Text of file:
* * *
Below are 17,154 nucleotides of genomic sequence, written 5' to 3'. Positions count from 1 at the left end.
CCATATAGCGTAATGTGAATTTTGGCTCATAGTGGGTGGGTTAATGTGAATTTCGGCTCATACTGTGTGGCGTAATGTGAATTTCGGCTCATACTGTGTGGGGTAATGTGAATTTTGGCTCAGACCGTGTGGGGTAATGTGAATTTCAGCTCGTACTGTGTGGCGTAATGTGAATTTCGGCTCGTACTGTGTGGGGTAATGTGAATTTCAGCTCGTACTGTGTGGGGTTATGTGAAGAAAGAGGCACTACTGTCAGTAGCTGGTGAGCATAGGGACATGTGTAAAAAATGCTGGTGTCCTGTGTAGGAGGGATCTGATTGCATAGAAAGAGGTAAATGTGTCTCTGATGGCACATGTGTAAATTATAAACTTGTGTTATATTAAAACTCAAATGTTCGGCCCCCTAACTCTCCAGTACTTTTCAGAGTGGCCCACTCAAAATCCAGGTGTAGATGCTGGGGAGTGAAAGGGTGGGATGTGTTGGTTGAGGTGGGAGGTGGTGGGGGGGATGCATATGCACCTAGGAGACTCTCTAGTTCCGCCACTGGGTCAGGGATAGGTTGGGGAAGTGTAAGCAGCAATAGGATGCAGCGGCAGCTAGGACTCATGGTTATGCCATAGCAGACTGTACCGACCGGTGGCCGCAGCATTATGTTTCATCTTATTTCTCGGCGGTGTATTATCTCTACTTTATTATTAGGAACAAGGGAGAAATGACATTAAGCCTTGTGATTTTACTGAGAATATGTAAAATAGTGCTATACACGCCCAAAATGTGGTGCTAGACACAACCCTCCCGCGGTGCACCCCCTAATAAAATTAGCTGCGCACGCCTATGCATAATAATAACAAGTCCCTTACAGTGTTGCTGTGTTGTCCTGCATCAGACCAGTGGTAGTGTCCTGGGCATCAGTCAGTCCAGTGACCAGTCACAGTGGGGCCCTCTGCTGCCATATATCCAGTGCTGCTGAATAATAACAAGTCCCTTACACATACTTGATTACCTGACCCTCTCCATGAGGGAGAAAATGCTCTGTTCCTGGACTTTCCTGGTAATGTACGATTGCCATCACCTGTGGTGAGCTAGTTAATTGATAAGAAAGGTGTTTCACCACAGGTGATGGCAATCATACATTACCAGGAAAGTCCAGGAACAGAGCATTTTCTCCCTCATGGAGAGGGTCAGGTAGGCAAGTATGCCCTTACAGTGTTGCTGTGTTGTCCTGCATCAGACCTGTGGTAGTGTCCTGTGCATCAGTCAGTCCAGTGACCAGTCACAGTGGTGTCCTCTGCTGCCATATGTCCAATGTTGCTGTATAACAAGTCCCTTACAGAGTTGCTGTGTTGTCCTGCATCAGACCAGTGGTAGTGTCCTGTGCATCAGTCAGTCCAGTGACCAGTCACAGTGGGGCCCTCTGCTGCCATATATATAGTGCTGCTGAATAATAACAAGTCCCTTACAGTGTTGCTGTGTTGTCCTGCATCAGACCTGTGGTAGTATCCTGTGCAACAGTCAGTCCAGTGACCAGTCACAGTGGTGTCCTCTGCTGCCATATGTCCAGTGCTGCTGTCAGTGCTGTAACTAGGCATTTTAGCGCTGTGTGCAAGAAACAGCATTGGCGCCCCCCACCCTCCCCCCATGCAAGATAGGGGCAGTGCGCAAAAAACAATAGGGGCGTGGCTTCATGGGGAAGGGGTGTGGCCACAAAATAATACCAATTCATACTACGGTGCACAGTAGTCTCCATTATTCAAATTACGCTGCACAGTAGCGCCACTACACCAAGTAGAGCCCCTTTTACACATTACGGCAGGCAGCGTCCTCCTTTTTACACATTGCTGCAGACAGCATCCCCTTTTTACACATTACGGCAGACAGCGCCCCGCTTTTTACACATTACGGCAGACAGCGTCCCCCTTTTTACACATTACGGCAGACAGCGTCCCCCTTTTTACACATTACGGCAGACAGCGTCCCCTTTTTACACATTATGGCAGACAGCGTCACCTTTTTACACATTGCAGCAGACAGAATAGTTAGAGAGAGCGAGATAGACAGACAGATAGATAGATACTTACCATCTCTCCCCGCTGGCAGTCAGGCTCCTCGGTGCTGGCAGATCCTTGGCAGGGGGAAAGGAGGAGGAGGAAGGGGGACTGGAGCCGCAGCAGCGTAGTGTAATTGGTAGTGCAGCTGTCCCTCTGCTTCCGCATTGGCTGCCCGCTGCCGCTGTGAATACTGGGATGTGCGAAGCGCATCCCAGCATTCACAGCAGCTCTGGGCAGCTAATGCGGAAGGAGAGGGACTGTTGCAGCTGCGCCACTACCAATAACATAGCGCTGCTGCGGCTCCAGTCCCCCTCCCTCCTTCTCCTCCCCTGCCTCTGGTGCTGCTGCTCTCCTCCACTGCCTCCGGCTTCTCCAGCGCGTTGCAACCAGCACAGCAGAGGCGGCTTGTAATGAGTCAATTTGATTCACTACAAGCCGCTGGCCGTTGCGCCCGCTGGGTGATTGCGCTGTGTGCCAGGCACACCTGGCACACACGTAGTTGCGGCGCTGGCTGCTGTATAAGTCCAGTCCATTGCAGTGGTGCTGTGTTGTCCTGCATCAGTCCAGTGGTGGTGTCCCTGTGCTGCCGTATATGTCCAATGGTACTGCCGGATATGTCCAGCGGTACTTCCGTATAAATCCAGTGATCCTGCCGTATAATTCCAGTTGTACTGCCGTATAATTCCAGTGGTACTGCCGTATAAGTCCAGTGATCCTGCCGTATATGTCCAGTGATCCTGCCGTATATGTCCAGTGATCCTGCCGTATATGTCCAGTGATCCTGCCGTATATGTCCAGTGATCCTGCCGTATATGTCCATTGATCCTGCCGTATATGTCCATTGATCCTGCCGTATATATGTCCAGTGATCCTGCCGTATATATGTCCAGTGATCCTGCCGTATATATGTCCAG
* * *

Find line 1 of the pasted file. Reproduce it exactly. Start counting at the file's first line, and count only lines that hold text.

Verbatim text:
Below are 17,154 nucleotides of genomic sequence, written 5' to 3'. Positions count from 1 at the left end.